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Arianespace's second successful launch in 72 hours

Written by  Thursday, 29 April 2021 07:26
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Kourou, French Guiana (ESA) Apr 29, 2021
On Wednesday, April 28, 2021 at 10:50 pm local time (01:50 UTC on Thursday, April 29), a Vega launch vehicle operated by Arianespace lifted off successfully from the Guiana Space Center, Europe's Spaceport in French Guiana (South America). This mission marked Vega's return to flight, and was also the second successful launch by Arianespace's teams in less than 72 hours. The mission's prima

On Wednesday, April 28, 2021 at 10:50 pm local time (01:50 UTC on Thursday, April 29), a Vega launch vehicle operated by Arianespace lifted off successfully from the Guiana Space Center, Europe's Spaceport in French Guiana (South America). This mission marked Vega's return to flight, and was also the second successful launch by Arianespace's teams in less than 72 hours.

The mission's primary purpose was orbiting Pleiades Neo 3, the first of four satellites in an advanced Earth observation constellation. Pleiades Neo 3 was wholly funded and manufactured by its operator, Airbus.

Arianespace's 18th Vega mission also deployed several small satellites using its innovative rideshare service SSMS (Small Spacecraft Mission Service).

These auxiliary payloads included an observation microsatellite for the Norwegian space agency, Norsat-3, and four cubesats, for the operators Eutelsat, NanoAvionics/Aurora Insight and Spire. The SSMS rideshare service, developed with the support of the European space industry, was first deployed by Arianespace in September 2020.

Funded by the European Space Agency (ESA), Arianespace's SSMS service will soon be joined by the Multiple Launch Service (MLS), a similar offering that uses the Ariane 6 launch vehicle. With these two services, Arianespace can offer a wide range of affordable launch opportunities for small satellites and constellations.

"I would like to congratulate everybody involved at Arianespace, ESA and Avio for successfully returning Vega to flight," said Stephane Israel, Chief Executive Officer of Arianespace. "I am especially proud of our teams who were able to carry out two launches, on two different continents, in less than 72 hours - kudos!"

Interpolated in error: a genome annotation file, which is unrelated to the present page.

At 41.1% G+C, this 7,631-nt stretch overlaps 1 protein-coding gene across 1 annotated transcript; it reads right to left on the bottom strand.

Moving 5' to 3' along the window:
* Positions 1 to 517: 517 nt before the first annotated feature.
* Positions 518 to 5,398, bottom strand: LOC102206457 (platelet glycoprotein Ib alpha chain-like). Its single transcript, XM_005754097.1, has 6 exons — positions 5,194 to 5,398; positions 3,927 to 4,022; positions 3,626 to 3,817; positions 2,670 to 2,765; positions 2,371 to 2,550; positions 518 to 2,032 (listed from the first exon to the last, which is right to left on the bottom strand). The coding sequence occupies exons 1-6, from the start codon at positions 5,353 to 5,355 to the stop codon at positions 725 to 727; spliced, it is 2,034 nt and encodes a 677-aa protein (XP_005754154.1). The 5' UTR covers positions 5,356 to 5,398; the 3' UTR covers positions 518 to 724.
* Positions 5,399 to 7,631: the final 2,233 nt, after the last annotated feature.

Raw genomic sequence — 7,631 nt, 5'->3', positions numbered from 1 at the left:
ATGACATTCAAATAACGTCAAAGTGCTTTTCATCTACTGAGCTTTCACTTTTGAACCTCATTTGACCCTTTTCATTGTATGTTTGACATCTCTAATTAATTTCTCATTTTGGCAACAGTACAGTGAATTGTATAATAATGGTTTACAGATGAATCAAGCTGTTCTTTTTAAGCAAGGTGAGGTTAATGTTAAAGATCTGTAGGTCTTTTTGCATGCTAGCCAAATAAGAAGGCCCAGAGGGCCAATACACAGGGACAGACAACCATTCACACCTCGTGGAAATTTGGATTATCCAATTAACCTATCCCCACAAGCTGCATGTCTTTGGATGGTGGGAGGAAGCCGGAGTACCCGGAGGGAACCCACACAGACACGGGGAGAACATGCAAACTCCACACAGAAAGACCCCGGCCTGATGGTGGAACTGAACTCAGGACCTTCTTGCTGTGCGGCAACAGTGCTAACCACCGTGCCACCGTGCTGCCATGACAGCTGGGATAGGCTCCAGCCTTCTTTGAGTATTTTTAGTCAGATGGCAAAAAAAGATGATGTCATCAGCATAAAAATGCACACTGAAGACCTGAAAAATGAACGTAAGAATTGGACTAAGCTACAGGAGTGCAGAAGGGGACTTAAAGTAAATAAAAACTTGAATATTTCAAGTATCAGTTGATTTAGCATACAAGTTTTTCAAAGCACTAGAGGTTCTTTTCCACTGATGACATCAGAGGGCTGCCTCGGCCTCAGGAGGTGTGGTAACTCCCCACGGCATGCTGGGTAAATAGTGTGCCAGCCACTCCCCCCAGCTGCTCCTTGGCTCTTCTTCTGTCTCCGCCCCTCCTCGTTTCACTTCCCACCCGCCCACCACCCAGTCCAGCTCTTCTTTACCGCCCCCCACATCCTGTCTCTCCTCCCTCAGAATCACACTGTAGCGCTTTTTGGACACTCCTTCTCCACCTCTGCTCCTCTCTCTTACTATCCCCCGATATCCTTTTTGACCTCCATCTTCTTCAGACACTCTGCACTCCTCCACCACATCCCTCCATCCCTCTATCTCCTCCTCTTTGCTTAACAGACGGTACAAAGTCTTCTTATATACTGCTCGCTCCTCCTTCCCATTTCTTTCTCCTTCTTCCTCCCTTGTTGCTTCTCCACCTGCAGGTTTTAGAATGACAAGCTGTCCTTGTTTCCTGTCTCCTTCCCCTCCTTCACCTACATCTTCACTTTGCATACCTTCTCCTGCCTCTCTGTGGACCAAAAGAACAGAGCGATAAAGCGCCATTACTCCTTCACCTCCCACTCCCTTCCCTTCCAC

The production of the Vega launcher and preparations for mission VV18 were handled by Avio, industrial prime contractor for the Vega launcher, under the direction of Arianespace and ESA. They followed all recommendations issued by the Independent Inquiry Commission set up after the failure of the 17th Vega mission (VV17).

VV18 is the third Arianespace mission of 2021, following two successful Soyuz launches, on March 25 and April 26, from the Vostochny launch base in Russia.

Vega is a new-generation light launcher, perfectly suited to both commercial and government payloads. Because of its high performance and versatility, Arianespace provides the best possible launch solution for small and medium spacecraft headed into a wide range of orbits (Sun-synchronous, ballistic, transfer to the Lagrange point L1, etc.), for Earth observation, science, education, defense and other applications. With Vega C, Arianespace will offer enhanced performance and greater payload volume for future customers at the same price as for launches by Vega.


Related Links
Arianespace
Rocket Science News at Space-Travel.Com

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ROCKET SCIENCE
Arianespace Vega mission set to launch EO satellites
Paris, France (SPX) Apr 28, 2021
On Wednesday, April 28, 2021 at 10:50 pm local time (01:50 UTC on Thursday, April 29), Arianespace's first Vega mission of the year will lift off from the Guiana Space Center, Europe's Spaceport in French Guiana, with the optical observation satellite Pleiades Neo 3. The first of four satellites in an advanced Earth observation constellation, Pleiades Neo 3 was wholly funded and manufactured by its operator, Airbus. The 18th mission of Europe's Vega light launcher will also orbit an observation mi ... read more


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